NEDZHVETSKAYA: From 2017 to 2019, the number of actions in our archive has tripled year over year; 2020 was a record-setting year once again, and if you look at the size of those numbers there is an argument that this is happening organically, that workers are becoming more active in tech workplaces.

REDWINE: This uptick in organizing is a response to a couple of things. One is the political climate in the US, and then also somewhat of a response to the maturing of tech as an industry. 



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The US Supreme Court just gutted the EPA’s power to regulate emissions

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The US Supreme Court just gutted the EPA’s power to regulate emissions


What was the ruling?

The decision states that the EPA’s actions in a 2015 rule, which included caps on emissions from power plants, overstepped the agency’s authority.

“Capping carbon dioxide emissions at a level that will force a nationwide transition away from the use of coal to generate electricity may be a sensible ‘solution to the crisis of the day,’” the decision reads. “But it is not plausible that Congress gave EPA the authority to adopt on its own such a regulatory scheme.”

Only Congress has the power to make “a decision of such magnitude and consequence,” it continues. 

This decision is likely to have “broad implications,” says Deborah Sivas, an environmental law professor at Stanford University. The court is not only constraining what the EPA can do on climate policy going forward, she adds; this opinion “seems to be a major blow for agency deference,” meaning that other agencies could face limitations in the future as well.

The ruling, which is the latest in a string of bombshell cases from the court, fell largely along ideological lines. Chief Justice John Roberts authored the majority opinion, and he was joined by his fellow conservatives: Justices Samuel Alito, Amy Coney Barrett, Neil Gorsuch, Brett Kavanaugh, and Clarence Thomas. Justices Stephen Breyer, Elena Kagan, and Sonia Sotomayor dissented.

What is the decision all about?

The main question in the case was how much power the EPA should have to regulate carbon emissions and what it should be allowed to do to accomplish that job. That question was occcasioned by a 2015 EPA rule called the Clean Power Plan.

The Clean Power Plan targeted greenhouse-gas emissions from power plants, requiring each state to make a plan to cut emissions and submit it to the federal government.

Several states and private groups immediately challenged the Clean Power Plan when it was released, calling it an overreach on the part of the agency, and the Supreme Court put it on hold in 2016. After a repeal of the plan during Donald Trump’s presidency and some legal back-and-forth, a Washington, DC, district court ruled in January 2021 that the Clean Power Plan did fall within the EPA’s authority.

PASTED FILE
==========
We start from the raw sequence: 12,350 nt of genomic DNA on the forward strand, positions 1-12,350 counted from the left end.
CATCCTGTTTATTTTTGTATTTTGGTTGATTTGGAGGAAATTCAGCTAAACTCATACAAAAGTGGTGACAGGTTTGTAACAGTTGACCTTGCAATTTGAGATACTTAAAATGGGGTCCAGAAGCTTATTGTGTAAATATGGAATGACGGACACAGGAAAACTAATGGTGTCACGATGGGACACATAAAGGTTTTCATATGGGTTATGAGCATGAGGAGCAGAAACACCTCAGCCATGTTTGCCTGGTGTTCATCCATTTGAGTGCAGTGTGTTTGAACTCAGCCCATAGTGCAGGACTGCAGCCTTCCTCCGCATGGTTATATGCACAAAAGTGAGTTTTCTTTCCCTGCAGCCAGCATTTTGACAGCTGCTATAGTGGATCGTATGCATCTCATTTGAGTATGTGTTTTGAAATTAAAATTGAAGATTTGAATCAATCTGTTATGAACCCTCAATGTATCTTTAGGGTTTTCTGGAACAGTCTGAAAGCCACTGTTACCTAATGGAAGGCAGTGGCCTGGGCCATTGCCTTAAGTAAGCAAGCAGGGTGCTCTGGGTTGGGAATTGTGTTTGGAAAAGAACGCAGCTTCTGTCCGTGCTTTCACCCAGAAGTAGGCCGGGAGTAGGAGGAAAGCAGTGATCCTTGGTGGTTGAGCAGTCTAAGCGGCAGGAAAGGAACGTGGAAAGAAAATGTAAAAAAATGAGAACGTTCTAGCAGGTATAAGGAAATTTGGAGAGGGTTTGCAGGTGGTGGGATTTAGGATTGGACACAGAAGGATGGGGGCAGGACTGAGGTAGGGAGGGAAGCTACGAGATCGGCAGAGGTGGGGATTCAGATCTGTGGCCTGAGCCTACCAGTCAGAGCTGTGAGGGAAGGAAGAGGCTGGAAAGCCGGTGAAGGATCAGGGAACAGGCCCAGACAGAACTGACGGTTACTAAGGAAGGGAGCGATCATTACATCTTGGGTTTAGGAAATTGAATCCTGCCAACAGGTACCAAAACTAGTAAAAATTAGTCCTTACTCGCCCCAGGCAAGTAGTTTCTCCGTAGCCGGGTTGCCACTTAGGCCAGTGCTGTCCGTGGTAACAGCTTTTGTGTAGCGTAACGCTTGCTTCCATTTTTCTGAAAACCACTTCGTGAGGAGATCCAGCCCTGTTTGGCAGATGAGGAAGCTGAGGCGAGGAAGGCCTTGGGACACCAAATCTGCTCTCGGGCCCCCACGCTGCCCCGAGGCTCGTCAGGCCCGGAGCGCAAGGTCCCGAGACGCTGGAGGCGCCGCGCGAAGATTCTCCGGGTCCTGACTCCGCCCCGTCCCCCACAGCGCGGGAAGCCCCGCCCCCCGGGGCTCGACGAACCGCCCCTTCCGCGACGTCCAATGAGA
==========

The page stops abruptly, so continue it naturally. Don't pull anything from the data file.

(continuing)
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How to track your period safely post-Roe

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How to track your period safely post-Roe


3. After you delete your app, ask the app provider to delete your data. Just because you removed the app from your phone does not mean the company has gotten rid of your records. In fact, California is the only state where they are legally required to delete your data. Still, many companies are willing to delete it upon request. Here’s a helpful guide from the Washington Post that walks you through how you can do this.

Here’s how to safely track your period without an app.

1. Use a spreadsheet. It’s relatively easy to re-create the functions of a period tracker in a spreadsheet by listing out the dates of your past periods and figuring out the average length of time from the first day of one to the first day of the next. You can turn to one of the many templates already available online, like the period tracker created by Aufrichtig and the Menstrual Cycle Calendar and Period Tracker created by Laura Cutler. If you enjoy the science-y aspect of period apps, templates offer the ability to send yourself reminders about upcoming periods, record symptoms, and track blood flow.

2. Use a digital calendar. If spreadsheets make you dizzy and your entire life is on a digital calendar already, try making your period a recurring event, suggests Emory University student Alexa Mohsenzadeh, who made a TikTok video demonstrating the process

Mohsenzadeh says that she doesn’t miss apps. “I can tailor this to my needs and add notes about how I’m feeling and see if it’s correlated to my period,” she says. “You just have to input it once.”